An odd editorial style pervades this book, with overabundant, often irrelevant, parenthetical remarks, footnotes and incessant references to other chapters whenever a topic is even mildly suggestive of material covered elsewhere. For example, Chapter 6 ends with a footnote advising us to see Chapter 7. The tone vacillates disturbingly between an attempt to be disarmingly impish (the Energizer bunny is mentioned twice in different contexts) and a ponderous propensity to wax eloquent about the mysteries of the universe and make sweeping generalizations. Offhand remarks on IQ tests and race, twin studies, the right to bear arms or whether God is a woman come off as more smug than edifying. Such politically and emotionally charged topics may be most worthy of discussion, but embedding foregone conclusions about them in a discussion of science and mathematics is distracting and off-putting. The author would benefit from emulating the cool-headed clarity of some excellent popular science authors whose works are abundantly sampled in this glorified annotated bibliography.

Unfortunately, sometimes even the simple act of paraphrasing the giants results in inexactitude. Writes Cole, "As Feynman noted, nothing we know about elementary particles and forces can tell us anything about green reptiles that croak in the night, or the music of Mozart, or the Ten Commandments." Except Feynman might have remembered that green amphibians, not reptiles, croak in the night.

There are bright spots, although these are almost exclusively furnished in the form of quotes or paraphrasing of other writers. The author sometimes does a tolerably good job of glossing popular science books and articles. Sections on voting schemes to replace simple majority rule and on the effectiveness of the Golden Rule in game theory are interesting and fairly original treatments. But often the desire to entertain and disarm produces silliness, while the drive to utter profundities and to find mystery in the mundane leads to genuine foolishness. Cole writes: "Forced into a game of Trivial Pursuit by my family once, I couldn't answer a question that asked: How many colors are there in a rainbow? Since the spectrum is a continuous band of frequencies, the question is unanswerable—except, perhaps, as infinite." This seemingly intentionally obtuse discussion continues with the assertion that neither the Greeks nor the Natchez Indians distinguished yellow from green since they had one term for both colors. Then, addressing "egregious examples of drawing boundaries where none exist," the author reports, "In a recent survey, 41 percent of anthropologists said that there is no such biological thing as race." And in the next paragraph, "Indeed, in a chemical sense, we really blend in with the people around us like spilled paint; your molecules and mine are continually drifting off the surface of our skin, breathed out of our noses, flaked off hair and scalps. Individuals don't have sharp edges." This pseudo-philosophizing becomes particularly unpalatable when contrasted with tantalizingly incomplete reminiscences of actual ideas from science.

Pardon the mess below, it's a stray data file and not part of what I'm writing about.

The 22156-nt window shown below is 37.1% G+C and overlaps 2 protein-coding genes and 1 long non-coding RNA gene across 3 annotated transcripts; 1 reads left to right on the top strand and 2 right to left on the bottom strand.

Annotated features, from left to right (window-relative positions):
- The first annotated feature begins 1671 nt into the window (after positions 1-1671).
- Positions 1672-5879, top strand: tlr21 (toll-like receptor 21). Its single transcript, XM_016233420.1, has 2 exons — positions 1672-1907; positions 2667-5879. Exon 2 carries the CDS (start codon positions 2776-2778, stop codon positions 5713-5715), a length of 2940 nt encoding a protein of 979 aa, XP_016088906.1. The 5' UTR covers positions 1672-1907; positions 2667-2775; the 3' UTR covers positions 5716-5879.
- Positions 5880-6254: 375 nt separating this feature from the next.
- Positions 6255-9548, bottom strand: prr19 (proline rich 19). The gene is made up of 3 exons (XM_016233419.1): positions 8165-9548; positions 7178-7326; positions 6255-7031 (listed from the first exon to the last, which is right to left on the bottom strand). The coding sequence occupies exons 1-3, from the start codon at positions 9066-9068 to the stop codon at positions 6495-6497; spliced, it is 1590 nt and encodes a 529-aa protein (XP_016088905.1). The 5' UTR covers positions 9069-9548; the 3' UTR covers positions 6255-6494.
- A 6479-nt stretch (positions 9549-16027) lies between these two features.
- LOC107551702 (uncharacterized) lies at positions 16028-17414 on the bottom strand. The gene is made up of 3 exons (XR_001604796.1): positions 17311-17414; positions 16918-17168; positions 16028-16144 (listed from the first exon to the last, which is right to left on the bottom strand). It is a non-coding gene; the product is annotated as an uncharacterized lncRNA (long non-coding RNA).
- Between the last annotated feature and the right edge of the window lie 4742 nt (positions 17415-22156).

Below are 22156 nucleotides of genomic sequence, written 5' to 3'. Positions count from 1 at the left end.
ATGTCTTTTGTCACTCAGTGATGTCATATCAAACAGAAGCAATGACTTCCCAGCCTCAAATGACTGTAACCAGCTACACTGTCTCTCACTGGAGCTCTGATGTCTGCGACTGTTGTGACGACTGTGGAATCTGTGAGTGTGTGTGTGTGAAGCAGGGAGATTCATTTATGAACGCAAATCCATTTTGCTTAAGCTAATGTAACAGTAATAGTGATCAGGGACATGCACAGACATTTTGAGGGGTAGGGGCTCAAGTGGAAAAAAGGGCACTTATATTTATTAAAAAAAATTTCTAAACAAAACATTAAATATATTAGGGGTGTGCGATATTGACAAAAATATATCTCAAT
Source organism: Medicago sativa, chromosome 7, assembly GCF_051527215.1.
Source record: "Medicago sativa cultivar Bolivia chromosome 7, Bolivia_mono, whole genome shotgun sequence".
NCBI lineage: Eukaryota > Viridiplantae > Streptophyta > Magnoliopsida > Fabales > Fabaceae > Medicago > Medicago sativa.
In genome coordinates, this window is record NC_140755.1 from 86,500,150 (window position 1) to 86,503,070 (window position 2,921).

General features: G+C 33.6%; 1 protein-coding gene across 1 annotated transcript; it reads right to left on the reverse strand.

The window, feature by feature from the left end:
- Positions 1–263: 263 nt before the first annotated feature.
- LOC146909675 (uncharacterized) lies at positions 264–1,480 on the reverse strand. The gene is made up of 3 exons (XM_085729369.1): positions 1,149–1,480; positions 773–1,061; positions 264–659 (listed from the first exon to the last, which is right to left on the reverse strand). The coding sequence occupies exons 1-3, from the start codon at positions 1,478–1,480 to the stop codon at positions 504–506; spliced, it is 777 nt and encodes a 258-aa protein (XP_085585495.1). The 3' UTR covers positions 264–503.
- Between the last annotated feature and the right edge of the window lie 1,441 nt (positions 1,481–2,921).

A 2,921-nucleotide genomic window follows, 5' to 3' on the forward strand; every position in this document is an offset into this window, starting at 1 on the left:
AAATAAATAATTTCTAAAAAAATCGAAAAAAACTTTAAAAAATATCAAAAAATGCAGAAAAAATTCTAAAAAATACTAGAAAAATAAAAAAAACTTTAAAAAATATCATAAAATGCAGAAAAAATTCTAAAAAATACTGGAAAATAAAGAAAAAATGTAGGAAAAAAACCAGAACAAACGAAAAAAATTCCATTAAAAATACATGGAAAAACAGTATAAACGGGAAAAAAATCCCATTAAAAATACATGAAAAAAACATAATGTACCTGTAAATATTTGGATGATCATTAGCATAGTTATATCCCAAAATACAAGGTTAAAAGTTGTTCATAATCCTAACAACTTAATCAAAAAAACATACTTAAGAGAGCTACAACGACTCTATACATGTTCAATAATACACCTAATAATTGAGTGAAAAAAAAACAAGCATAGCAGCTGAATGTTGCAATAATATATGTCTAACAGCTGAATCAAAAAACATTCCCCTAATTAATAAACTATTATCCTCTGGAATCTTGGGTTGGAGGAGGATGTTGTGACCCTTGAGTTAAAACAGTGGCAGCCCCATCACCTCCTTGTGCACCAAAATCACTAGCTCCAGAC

Perhaps most irritating is that the book sets a simplistic tone, as though addressing children, then suddenly introduces complicated, never-to-be-explained scientific concepts—for instance, radioactive decay while discussing Schrödinger's Cat. Ultimately, the book is little more than a grab bag of derivative, inadequately fleshed-out concepts taken from popular accounts of scientific topics. It will confuse the novice while offering the connoisseur of modern thought only a sketchy reminder of great ideas heard before.